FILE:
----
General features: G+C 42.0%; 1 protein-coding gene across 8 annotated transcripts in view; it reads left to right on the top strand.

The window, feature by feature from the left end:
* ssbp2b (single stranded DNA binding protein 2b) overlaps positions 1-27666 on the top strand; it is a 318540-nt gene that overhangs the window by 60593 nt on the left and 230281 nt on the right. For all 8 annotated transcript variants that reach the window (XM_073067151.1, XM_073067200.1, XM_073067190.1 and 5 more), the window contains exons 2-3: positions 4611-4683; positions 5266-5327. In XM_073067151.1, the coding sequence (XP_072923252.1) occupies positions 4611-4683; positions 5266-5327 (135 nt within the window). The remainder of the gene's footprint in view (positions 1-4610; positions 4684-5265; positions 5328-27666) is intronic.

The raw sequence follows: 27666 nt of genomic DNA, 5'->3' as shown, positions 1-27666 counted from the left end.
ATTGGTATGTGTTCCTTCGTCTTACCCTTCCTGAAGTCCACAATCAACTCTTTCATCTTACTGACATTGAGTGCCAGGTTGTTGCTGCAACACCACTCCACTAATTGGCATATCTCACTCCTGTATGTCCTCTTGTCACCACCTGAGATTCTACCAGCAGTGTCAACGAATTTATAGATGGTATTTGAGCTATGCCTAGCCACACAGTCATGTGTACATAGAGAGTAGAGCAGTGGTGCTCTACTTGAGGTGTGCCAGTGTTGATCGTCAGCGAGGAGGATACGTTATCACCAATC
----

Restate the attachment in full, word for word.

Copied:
General features: G+C 42.0%; 1 protein-coding gene across 8 annotated transcripts in view; it reads left to right on the top strand.

The window, feature by feature from the left end:
* ssbp2b (single stranded DNA binding protein 2b) overlaps positions 1-27666 on the top strand; it is a 318540-nt gene that overhangs the window by 60593 nt on the left and 230281 nt on the right. For all 8 annotated transcript variants that reach the window (XM_073067151.1, XM_073067200.1, XM_073067190.1 and 5 more), the window contains exons 2-3: positions 4611-4683; positions 5266-5327. In XM_073067151.1, the coding sequence (XP_072923252.1) occupies positions 4611-4683; positions 5266-5327 (135 nt within the window). The remainder of the gene's footprint in view (positions 1-4610; positions 4684-5265; positions 5328-27666) is intronic.

The raw sequence follows: 27666 nt of genomic DNA, 5'->3' as shown, positions 1-27666 counted from the left end.
ATTGGTATGTGTTCCTTCGTCTTACCCTTCCTGAAGTCCACAATCAACTCTTTCATCTTACTGACATTGAGTGCCAGGTTGTTGCTGCAACACCACTCCACTAATTGGCATATCTCACTCCTGTATGTCCTCTTGTCACCACCTGAGATTCTACCAGCAGTGTCAACGAATTTATAGATGGTATTTGAGCTATGCCTAGCCACACAGTCATGTGTACATAGAGAGTAGAGCAGTGGTGCTCTACTTGAGGTGTGCCAGTGTTGATCGTCAGCGAGGAGGATACGTTATCACCAATC